On almost every issue, the two presidential candidates have staked out opposing positions. Their contrasting views on wealth surfaced during their back-to-back appearances in Southern California on Saturday night when each was asked to define "rich."
Obama didn't hesitate. "I would argue that if you are making more than $250,000, then you are in the top 3, 4 percent of this country," he said. "You are doing well."
McCain took a far more discursive approach to answering the question but ultimately settled on a dramatically higher figure: "I think if you're just talking about income, how about $5 million?"
The Arizona Republican quickly added that he was "sure that comment will be distorted," and his campaign said Sunday that he was joking.

Even so, the remark highlighted the candidates' disparate outlooks. Analysts who study income distribution said the answers appeared to reflect shifting political calculations more than economic reality.
Economists said in interviews Sunday that neither candidate was wrong because there are no agreed-upon definitions for the terms that describe income segments.
"To be fair to both of them, 'rich' is an adjective," said James P. Smith, a senior economist at the Rand Corp., a nonpartisan think thank in Santa Monica. "Economic science is not going to tell you that 'this' is the cutoff point."
Yet the $5-million level, Smith said, includes "almost nobody." Experts said that of all the households in the nation, fewer than one-tenth of 1% had an annual income of $5 million or more.
  Obama Snags More Republican EndorsementsAugust 12, 2008 20:49 Barack Obama likes to talk about Obamacans – disaffected Republicans who have pledged their support for his presidential candidacy.
On Tuesday he snagged an especially prominent one -- former GOP Rep. Jim Leach of Iowa.
Leach, who served 15 terms in the House, made his endorsement announcement during a conference call with former Sen. Lincoln Chafee of Rhode Island, who was a Republican while in the Senate but is now an independent. Chafee has supported Obama since the Democratic primaries.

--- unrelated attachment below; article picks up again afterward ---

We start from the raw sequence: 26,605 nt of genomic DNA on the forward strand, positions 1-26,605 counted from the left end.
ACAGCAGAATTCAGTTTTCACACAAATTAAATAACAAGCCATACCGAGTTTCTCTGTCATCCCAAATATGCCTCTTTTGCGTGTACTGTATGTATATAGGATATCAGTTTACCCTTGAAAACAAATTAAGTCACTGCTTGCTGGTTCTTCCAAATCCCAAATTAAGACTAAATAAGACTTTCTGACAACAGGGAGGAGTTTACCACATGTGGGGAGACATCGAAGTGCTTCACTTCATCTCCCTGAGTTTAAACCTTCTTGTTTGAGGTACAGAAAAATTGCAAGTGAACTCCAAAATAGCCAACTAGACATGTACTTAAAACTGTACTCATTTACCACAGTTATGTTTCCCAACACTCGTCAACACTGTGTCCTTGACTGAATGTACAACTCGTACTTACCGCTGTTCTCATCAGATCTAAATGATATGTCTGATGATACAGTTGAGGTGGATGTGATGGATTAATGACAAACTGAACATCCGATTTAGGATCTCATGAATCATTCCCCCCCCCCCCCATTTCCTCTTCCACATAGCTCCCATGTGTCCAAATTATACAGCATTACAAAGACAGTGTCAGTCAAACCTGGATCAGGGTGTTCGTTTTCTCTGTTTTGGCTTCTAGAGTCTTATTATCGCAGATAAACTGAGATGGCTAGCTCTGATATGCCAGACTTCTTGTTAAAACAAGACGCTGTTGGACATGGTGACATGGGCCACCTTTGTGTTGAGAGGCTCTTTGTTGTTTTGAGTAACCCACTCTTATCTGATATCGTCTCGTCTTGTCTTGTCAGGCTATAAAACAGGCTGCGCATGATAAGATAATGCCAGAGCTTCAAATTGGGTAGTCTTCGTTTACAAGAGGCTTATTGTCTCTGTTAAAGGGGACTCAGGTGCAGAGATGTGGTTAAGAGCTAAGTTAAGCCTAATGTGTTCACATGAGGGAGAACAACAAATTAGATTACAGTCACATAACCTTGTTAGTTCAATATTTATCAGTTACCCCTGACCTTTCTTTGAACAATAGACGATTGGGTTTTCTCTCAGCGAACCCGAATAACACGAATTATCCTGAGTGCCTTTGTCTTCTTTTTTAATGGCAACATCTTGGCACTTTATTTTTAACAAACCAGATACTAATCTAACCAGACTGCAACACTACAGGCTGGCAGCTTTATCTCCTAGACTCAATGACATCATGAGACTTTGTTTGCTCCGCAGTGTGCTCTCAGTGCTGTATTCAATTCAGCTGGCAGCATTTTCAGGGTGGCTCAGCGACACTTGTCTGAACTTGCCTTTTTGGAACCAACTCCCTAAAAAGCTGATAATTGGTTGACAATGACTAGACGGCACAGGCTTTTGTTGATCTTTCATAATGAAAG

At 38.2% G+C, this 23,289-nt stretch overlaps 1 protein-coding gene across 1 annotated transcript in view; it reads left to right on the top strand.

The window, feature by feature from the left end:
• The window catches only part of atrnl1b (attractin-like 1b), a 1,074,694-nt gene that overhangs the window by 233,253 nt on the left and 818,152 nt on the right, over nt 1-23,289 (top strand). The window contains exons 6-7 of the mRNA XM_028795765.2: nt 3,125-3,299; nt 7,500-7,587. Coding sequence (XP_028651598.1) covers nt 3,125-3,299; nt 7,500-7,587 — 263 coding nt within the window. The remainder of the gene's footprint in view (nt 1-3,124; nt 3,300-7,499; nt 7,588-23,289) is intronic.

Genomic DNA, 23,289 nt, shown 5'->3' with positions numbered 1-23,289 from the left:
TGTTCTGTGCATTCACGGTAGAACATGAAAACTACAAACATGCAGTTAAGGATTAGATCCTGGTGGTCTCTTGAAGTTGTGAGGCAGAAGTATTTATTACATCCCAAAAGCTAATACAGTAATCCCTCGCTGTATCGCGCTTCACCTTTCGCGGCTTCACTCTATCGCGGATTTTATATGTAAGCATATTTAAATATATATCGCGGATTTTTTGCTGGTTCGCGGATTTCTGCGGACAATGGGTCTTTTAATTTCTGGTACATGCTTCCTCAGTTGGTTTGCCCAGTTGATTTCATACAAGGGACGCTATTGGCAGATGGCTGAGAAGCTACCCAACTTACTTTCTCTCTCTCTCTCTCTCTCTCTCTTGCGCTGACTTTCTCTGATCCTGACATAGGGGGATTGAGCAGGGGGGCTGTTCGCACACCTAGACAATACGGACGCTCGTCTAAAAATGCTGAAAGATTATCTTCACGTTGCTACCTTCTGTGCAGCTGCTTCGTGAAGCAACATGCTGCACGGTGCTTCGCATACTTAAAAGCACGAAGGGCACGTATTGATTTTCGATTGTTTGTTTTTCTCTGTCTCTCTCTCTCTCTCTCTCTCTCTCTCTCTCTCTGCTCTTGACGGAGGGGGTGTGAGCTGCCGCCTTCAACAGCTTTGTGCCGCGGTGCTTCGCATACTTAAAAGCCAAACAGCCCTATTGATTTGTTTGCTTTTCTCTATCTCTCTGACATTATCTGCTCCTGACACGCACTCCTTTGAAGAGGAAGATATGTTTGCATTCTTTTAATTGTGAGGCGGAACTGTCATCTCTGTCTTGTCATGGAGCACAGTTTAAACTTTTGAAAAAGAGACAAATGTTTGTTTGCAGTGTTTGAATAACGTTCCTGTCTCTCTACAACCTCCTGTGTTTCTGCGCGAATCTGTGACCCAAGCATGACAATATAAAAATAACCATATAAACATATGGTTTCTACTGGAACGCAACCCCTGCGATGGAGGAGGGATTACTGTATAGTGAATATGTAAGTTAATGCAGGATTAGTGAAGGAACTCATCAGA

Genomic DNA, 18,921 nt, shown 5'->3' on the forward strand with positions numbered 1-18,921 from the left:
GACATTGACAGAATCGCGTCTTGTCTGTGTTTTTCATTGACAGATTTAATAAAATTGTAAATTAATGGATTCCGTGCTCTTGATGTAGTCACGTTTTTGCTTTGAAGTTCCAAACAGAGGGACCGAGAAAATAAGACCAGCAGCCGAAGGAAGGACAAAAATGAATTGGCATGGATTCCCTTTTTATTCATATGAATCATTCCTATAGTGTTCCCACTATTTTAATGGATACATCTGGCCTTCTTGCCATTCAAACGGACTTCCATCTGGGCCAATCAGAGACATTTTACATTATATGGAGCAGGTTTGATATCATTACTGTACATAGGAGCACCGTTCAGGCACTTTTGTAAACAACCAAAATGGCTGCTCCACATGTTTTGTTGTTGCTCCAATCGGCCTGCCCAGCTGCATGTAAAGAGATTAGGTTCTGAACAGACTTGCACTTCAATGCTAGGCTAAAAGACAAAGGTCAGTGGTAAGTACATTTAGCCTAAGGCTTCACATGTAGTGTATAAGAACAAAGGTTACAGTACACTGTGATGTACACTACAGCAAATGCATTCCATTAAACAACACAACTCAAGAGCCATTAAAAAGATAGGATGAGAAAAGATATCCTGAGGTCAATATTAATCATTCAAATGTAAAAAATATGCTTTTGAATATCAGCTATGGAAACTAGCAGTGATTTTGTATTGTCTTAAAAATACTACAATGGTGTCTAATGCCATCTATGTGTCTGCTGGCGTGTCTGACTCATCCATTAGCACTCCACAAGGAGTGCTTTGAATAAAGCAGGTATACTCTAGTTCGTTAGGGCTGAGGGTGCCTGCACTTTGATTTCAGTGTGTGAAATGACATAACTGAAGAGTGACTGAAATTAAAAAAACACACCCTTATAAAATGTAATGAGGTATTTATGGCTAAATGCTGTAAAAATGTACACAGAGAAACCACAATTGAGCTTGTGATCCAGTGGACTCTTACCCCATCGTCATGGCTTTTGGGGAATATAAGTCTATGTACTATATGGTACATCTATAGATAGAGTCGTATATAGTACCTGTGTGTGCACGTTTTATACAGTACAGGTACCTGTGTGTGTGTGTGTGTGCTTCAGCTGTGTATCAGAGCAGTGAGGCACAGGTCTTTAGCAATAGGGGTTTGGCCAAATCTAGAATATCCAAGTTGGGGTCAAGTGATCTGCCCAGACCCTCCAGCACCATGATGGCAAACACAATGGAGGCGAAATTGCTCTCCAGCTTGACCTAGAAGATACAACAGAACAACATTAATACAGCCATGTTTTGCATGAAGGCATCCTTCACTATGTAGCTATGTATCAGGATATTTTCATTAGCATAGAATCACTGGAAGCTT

Leach told reporters that he was concerned about the Bush administration's "philosophy of government” and worried that Republican John McCain would be “more of the same.” “I'm convinced that the national interest demands a new approach to our interaction with the world," Leach said.
During the call Leach twice suggested that Obama choose Sen. Chuck Hagel as a running mate. If Hagel, a Nebraska Republican and longtime friend of McCain’s, were to join an Obama ticket, he’d be the biggest-name Obamacan in the country. (A Hagel spokesman, however, told USA Today Tuesday that the senator won’t be making any endorsements in this election.)
Leach wasn't the only "Republican for Obama" who emerged today. In a development that could help Obama make inroads in Alaska, Obama’s campaign announced that he was also being backed by the Republican mayor of Fairbanks North Star Borough, Jim Whitaker.
  Obama 'More Renewal Than Departure' Says GoperAugust 12, 2008 11:06 Leach announced that he was backing the presumptive Democratic nominee while participating in the conference call launch of "Republicans for Obama," a group that is designing a website contrasting the records of the presidential candidates.

Leach was joined on the call by two other Republican opponents of the Iraq war: former Rhode Island Sen. Lincoln Chafee and Rita Hauser, a lawyer who served on President George W. Bush's Foreign Intelligence Advisory Board and the President's Intelligence Oversight Board.

Chafee, who left the GOP in March so that he could vote for Obama in the Rhode Island Democratic primary, criticized McCain for changing his stance on the Bush tax cuts.

"I served with McCain and we were the only two Republicans to vote against the Bush tax cuts," said Chafee, referring to a Senate vote in 2001. "He says now he would make them permanent. It's a different John McCain."

 
  Paris Hilton'S Mom Calls Mccain Ad Waste Of MoneyAugust 04, 2008 10:50 Paris Hilton's mother -- a John McCain donor -- on Sunday dismissed as a "waste of money" a television ad that used her daughter and Britney Spears to portray Democrat Barack Obama as more celebrity icon than chief executive.

Kathy Hilton, the mother of the blond socialite-actress, lambasted the Republican presidential candidate's advertisement in a blog posted on the political Web site Huffington Post (www.huffingtonpost.com).

"It is a complete waste of the money John McCain's contributors have donated to his campaign," Hilton wrote.

"It is a complete waste of the country's time and attention at the very moment when millions of people are losing their homes and their jobs. And it is a completely frivolous way to choose the next President of the United States," she wrote.